Among the legal documents unsealed this week was an email allegedly suggesting Jackson’s tour promoter, AEG Live, was pressuring Jackson’s personal physician, Dr. Conrad Murray, to get the singer ready for his This Is It comeback concerts in London.
CNN reports that the communications between AEG and Murray indicate the promoters were concerned about Jackson missing rehearsals, and were urging Murray to keep him in shape for daily practice--regardless of his health.
In one email sent a little over a week before Jackson’s death, the promoters seem upset by Jackson’s absence at rehearsal the day before: "We want to remind (Murray) that it is AEG, not MJ, who is paying his salary. We want to remind him what is expected of him."
Jackson’s lawyers--on behalf of children Prince, Paris, and Blanket Jackson, and his mother, Katherine Jackson--contend that AEG strong-armed Murray to do whatever needed to keep the fragile singer at rehearsals, ultimately resulting in his death from an overdose of the surgical anesthetic propofol.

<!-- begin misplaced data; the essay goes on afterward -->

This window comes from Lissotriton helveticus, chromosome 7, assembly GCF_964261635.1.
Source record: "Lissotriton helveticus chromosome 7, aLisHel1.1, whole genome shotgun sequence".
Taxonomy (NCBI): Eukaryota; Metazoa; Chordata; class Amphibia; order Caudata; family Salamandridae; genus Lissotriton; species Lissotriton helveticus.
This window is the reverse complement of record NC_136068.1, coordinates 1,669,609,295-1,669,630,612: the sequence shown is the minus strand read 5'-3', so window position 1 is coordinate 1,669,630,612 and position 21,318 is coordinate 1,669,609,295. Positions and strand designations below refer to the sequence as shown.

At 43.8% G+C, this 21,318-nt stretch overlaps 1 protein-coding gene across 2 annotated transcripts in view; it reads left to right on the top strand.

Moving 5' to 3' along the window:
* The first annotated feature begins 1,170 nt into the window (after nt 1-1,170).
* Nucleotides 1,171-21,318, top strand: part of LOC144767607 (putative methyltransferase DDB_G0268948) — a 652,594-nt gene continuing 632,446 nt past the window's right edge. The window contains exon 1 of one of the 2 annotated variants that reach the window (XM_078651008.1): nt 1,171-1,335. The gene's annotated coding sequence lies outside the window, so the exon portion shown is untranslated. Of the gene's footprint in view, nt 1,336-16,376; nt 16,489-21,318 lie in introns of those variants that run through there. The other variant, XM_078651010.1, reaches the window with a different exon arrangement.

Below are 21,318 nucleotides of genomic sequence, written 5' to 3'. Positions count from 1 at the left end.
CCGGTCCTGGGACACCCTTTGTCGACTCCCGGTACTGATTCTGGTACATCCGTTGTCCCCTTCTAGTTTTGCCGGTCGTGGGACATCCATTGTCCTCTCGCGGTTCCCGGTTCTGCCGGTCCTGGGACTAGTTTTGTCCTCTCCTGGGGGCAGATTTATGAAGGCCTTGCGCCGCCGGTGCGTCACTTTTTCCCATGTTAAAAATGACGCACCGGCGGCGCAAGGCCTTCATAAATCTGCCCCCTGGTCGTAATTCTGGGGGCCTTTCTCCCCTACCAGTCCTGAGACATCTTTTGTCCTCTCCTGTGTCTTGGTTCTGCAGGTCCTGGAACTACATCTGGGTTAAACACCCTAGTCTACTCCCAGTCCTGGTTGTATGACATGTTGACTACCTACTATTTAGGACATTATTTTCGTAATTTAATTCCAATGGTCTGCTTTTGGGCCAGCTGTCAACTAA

Murray, who did not testify on behalf of himself in court, told investigators that Jackson himself regularly demanded propofol as a sleep aid for some time prior to his death. He is currently serving a four-year sentence for an involuntary manslaughter conviction.
If AEG Live is found liable in the suit, it could cost the company an estimated several billion dollars. AEG Live claims it has no liability in Jackson’s death, as they were not responsible for hiring Murray. The company sought to have the suit against them thrown out; however, that request was rejected by the court for various reasons.
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